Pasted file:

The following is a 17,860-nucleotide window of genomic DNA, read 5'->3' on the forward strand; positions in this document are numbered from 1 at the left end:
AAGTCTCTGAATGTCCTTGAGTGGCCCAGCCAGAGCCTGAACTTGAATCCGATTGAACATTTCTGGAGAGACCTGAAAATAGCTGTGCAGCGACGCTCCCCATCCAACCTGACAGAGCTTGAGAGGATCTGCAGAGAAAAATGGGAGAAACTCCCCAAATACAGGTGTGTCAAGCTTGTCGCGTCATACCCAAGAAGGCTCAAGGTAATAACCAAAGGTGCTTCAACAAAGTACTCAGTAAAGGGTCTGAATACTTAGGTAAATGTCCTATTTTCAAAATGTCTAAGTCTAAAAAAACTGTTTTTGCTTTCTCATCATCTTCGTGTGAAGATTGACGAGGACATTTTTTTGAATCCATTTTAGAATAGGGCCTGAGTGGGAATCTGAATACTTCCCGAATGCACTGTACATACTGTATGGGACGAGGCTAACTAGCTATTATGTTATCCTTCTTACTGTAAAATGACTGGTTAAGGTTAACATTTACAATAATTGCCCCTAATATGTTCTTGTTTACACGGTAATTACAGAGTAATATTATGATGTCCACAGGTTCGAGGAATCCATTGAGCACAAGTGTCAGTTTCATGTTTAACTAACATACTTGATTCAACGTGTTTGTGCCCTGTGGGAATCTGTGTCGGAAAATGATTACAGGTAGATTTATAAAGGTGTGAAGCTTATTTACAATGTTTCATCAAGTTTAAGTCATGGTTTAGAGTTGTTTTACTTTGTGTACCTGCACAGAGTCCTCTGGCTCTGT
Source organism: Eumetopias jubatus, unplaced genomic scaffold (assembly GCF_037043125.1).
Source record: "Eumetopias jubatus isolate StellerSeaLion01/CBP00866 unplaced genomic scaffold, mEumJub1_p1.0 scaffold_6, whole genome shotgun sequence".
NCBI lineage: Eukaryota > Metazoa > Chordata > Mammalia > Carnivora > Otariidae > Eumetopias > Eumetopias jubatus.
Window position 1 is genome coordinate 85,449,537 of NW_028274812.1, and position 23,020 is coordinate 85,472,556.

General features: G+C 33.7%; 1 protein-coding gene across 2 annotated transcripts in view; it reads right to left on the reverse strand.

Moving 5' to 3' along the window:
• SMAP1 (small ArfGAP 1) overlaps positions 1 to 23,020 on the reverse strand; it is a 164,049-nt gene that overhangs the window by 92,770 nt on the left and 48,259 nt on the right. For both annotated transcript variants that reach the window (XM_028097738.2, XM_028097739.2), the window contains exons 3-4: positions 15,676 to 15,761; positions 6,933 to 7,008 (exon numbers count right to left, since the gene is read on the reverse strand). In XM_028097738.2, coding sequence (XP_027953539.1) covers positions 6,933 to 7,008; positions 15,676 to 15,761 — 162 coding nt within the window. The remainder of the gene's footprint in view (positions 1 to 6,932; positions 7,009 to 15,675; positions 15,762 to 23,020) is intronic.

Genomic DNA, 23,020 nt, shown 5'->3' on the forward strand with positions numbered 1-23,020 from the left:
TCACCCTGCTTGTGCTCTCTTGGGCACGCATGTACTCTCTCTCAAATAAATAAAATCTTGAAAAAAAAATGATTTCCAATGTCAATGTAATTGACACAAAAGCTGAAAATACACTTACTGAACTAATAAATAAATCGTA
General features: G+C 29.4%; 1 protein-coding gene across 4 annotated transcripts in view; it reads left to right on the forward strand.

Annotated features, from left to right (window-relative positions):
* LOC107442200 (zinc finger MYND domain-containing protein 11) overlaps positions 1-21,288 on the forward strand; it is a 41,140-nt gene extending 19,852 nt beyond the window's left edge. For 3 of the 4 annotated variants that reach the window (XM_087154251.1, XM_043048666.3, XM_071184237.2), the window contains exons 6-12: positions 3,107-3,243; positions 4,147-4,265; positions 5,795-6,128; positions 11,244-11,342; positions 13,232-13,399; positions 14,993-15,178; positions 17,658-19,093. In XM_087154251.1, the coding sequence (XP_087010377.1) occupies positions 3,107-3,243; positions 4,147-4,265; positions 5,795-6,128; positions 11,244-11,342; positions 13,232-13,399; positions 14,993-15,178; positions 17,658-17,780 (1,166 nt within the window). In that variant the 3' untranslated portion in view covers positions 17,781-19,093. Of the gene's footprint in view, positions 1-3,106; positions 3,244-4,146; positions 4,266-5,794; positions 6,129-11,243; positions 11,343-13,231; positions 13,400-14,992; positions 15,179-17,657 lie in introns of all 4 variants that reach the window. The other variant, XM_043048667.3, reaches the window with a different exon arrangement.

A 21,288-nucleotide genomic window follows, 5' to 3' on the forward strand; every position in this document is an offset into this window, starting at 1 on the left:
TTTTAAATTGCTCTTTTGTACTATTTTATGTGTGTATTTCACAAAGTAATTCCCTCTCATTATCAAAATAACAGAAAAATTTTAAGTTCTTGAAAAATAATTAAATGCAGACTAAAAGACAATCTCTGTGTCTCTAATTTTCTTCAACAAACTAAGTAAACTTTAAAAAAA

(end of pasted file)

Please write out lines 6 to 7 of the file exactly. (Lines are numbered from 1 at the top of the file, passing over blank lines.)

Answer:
Window position 1 is genome coordinate 85,449,537 of NW_028274812.1, and position 23,020 is coordinate 85,472,556.

General features: G+C 33.7%; 1 protein-coding gene across 2 annotated transcripts in view; it reads right to left on the reverse strand.